How do you know the number of ligands surrounding a metal ion?

Example: the obtained complex of $\ce{Ni^2+}$ ion in $\ce{NH3}$ solution is written as $\ce{[Ni(NH3)6]^2+}$ but $\ce{Cu^2+}$ in $\ce{NH3}$ solution is $\ce{[Cu(NH3)4]^2+}$.

So how do you find the number for different metal ions like $\ce{Ag^2+}$?

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    $\begingroup$ The coordination number (number of ligands) changes depending on the type of ligand. In this case ammonia. $\endgroup$ Commented May 24, 2015 at 19:48
  • $\begingroup$ I suspect you may have erroneously tried to use the silver dication $\ce{Ag^{2+}}$ as a standard example of transition metal ion by extrapolating the most common aqueous copper ion, $\ce{Cu^{2+}}$. In reality, $\ce{Ag^{2+}}$ is rather unstable, and silver is much more commonly found as a monocation, $\ce{Ag+}$. $\endgroup$ Commented May 24, 2015 at 22:53
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    $\begingroup$ @NicolauSakerNeto $\ce{Ag^{2+}}$ is perfectly stable in proper neighborhood. In fact $\ce{Ag+}$ disproportionate giving $\ce{Ag^{2+}}$ and metallic silver in some conditions. $\endgroup$
    – permeakra
    Commented May 24, 2015 at 23:28
  • $\begingroup$ @permeakra Quite true, I didn't mean to imply it wasn't stable ever. To my understanding $\ce{Ag^{2+}}$ is stable in a narrower range of conditions, though, or at least doesn't overlap much with "common" conditions, for some reasonable definition of common. Coordination compounds in aqueous media with $\ce{Ag^{2+}}$ ions are relatively scarce, I would believe. $\endgroup$ Commented May 24, 2015 at 23:37
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    $\begingroup$ @NicolauSakerNeto you are incorrect in it. $\ce{Ag^{2+}}$ is quite stable in bipiridyl complexes and again, $\ce{Ag+}$ disproportionate in presence of some ligands pubs.acs.org/doi/abs/10.1021/ja00775a074 $\endgroup$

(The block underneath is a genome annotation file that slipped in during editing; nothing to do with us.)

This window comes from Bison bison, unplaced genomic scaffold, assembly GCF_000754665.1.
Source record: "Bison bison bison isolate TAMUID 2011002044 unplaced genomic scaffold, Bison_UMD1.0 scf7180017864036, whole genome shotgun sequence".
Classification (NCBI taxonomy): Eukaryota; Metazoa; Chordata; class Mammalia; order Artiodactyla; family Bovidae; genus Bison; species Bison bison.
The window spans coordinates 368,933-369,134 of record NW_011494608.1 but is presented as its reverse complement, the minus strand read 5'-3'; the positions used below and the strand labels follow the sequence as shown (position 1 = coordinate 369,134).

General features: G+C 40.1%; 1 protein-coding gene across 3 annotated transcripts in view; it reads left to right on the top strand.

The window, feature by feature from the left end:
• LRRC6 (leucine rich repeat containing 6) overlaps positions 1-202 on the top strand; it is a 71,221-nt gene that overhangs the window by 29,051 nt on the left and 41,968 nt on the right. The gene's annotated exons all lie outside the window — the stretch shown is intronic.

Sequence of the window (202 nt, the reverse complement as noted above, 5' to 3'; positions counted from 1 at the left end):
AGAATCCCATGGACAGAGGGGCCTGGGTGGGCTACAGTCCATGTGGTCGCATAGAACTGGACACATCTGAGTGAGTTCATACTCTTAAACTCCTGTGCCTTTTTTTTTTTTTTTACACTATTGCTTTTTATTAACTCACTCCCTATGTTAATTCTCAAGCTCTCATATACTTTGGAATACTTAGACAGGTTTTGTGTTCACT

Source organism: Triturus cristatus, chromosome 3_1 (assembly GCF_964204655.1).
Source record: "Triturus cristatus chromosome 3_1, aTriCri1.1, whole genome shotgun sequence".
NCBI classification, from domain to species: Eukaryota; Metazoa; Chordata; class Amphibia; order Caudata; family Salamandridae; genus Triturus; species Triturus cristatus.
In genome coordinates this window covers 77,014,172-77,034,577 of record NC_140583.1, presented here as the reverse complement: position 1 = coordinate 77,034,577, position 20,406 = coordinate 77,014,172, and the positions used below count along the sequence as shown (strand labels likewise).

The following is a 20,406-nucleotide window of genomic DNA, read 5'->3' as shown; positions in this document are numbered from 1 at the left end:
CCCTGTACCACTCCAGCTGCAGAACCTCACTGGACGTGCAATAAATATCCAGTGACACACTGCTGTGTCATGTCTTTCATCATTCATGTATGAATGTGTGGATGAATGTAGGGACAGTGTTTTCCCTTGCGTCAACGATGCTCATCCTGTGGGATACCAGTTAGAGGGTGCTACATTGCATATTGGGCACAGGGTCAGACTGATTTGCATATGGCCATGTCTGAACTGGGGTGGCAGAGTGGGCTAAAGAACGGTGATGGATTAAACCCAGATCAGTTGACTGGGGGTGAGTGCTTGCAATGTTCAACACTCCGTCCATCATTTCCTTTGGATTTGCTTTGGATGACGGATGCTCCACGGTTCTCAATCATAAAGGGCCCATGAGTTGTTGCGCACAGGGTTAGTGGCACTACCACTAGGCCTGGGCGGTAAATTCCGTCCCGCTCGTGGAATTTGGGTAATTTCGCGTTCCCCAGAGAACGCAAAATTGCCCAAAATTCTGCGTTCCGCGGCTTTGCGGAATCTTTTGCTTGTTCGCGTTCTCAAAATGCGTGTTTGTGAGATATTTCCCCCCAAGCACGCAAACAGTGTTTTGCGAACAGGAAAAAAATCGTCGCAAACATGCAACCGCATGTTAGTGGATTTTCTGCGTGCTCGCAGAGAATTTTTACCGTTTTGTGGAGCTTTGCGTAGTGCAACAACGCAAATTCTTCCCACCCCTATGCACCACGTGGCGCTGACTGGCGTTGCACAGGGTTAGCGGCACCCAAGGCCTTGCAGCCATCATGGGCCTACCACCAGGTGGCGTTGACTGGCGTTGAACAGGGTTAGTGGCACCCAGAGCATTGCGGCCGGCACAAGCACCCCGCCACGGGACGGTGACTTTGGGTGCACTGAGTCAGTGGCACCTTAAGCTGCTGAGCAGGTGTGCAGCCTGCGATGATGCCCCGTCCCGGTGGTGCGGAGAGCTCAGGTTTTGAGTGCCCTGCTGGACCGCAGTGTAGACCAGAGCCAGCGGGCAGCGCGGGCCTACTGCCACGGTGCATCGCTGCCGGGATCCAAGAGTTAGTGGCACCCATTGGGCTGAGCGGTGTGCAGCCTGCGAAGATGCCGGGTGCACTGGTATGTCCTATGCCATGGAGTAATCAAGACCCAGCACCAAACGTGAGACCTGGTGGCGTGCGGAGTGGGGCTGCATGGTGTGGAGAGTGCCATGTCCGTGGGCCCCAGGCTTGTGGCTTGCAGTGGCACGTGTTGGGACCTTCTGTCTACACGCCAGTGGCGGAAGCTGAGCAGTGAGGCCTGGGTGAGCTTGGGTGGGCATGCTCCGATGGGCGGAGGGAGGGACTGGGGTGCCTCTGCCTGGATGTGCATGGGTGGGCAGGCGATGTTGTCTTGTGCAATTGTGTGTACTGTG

– permeakra
    Commented May 24, 2015 at 23:44

2 Answers 2


1st-row $d$-element + 2nd-row $p$-element - usually octahedron except for $\ce{Ni(II),Cu(II),Co(I)}$ (often a square or a distorted octahedron with two weakly bound ligands) and $\ce{Zn}$ (usually a tetrahedron). 1st-row $d$-element + 3+-row $p$-element - usually a tetrahedron.

2nd/3rd row $d$-element are somewhat more complicated as they allow higher coordination number up to 9 ($\ce{ReH9^{2-}}$), but the situation is so much influenced by electron configuration, ligands and metal-metal interactions here that simple rules loose a lot of meaning.

In short, the coordination number is usually a compromise between 18-electron rule and size of ligands. For example, $\ce{V(CO)6}$ should dimerize, giving c.n. of 7 to vanadium, but can't do so because of size constrains. Somewhat similar happens with bulky alcoholats of titanium, that tend to include $\ce{Ti(IV)}$ in octahedral coordination, but lower c.n. is observable in case of tritox (tris-tert-butyl) alcoholat.

Though it is generally not recommended to guess the c.n., it is always better to google for some reference compounds.


To my knowledge, there is no "rule" to predict the coordination number of a given metal ion. There are, however, guidelines, which are nicely summarized here.

  • Larger ions can accommodate more ligands
  • Bulky ligands will reduce the overall coordination number
  • Highly charged ions will tend to accept a greater number of Lewis Bases

With your example, we can make an educated guess as to the coordination number of Ag2+ using periodic trends. It is in the same group as copper and will be bigger since it is lower on the periodic table. Based on the three points above, I would predict that Ag2+ could have a coordination number greater than 4. It turns out that (distorted) octahedral coordination of the silver dication is not all that uncommon.


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